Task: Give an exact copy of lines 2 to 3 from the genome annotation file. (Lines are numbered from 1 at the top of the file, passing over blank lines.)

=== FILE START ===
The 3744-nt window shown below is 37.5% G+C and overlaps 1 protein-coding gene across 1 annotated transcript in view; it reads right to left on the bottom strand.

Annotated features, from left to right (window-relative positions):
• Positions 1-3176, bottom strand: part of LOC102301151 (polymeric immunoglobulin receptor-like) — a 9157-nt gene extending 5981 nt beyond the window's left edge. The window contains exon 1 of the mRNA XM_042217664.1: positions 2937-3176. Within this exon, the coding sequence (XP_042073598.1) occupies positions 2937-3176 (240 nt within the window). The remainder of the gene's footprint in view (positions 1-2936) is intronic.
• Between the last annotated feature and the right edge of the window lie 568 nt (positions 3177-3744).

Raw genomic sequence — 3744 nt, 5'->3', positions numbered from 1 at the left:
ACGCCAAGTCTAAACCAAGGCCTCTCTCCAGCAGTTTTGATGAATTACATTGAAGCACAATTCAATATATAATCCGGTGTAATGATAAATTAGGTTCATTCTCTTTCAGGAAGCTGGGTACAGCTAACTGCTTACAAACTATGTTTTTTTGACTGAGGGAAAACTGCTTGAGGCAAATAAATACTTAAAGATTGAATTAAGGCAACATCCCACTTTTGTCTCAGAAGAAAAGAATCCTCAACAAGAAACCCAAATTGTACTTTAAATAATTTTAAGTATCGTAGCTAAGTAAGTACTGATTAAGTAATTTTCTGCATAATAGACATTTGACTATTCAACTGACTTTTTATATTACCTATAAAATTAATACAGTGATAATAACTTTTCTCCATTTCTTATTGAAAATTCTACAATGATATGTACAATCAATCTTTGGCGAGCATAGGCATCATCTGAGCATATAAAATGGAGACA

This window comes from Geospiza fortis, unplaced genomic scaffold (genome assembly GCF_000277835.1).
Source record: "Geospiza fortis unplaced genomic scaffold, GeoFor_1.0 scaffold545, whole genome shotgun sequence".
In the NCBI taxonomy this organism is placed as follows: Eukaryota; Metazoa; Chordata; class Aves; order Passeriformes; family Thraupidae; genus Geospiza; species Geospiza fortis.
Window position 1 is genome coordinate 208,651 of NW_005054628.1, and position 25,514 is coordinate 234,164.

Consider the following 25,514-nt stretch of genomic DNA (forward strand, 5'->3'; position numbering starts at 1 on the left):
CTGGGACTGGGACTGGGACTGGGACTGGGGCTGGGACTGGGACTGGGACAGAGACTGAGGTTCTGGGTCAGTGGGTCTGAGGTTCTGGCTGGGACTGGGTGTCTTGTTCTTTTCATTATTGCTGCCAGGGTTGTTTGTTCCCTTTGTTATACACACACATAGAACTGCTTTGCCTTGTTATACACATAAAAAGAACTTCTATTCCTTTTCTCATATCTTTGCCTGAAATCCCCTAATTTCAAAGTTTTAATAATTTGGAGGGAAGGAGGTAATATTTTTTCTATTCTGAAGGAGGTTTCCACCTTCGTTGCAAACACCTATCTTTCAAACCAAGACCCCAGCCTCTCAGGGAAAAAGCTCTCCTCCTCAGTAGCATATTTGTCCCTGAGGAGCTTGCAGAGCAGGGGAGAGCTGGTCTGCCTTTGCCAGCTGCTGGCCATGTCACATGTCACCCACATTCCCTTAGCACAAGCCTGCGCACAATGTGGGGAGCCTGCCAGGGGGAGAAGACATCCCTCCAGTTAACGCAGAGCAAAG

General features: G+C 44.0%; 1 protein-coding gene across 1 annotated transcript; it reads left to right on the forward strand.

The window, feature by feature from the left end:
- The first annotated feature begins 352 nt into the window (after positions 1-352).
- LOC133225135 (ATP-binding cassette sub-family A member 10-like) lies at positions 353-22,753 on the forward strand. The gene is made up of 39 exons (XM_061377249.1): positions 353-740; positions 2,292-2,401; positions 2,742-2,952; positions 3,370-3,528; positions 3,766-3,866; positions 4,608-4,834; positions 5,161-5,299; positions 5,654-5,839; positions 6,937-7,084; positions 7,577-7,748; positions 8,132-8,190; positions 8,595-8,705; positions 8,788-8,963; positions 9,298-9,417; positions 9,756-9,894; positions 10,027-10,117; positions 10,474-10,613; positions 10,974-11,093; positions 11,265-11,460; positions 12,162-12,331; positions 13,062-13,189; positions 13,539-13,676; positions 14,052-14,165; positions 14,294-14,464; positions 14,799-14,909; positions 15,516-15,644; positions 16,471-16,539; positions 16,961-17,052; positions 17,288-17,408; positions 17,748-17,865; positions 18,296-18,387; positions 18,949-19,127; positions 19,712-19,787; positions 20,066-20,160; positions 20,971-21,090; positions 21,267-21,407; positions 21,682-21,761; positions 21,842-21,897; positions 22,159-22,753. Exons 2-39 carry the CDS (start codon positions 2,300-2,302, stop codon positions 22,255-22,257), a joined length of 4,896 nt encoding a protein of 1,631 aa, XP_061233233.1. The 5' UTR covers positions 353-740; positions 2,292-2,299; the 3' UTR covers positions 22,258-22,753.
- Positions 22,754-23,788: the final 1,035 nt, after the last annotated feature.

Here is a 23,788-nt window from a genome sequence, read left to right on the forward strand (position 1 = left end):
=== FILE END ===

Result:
Annotated features, from left to right (window-relative positions):
• Positions 1-3176, bottom strand: part of LOC102301151 (polymeric immunoglobulin receptor-like) — a 9157-nt gene extending 5981 nt beyond the window's left edge. The window contains exon 1 of the mRNA XM_042217664.1: positions 2937-3176. Within this exon, the coding sequence (XP_042073598.1) occupies positions 2937-3176 (240 nt within the window). The remainder of the gene's footprint in view (positions 1-2936) is intronic.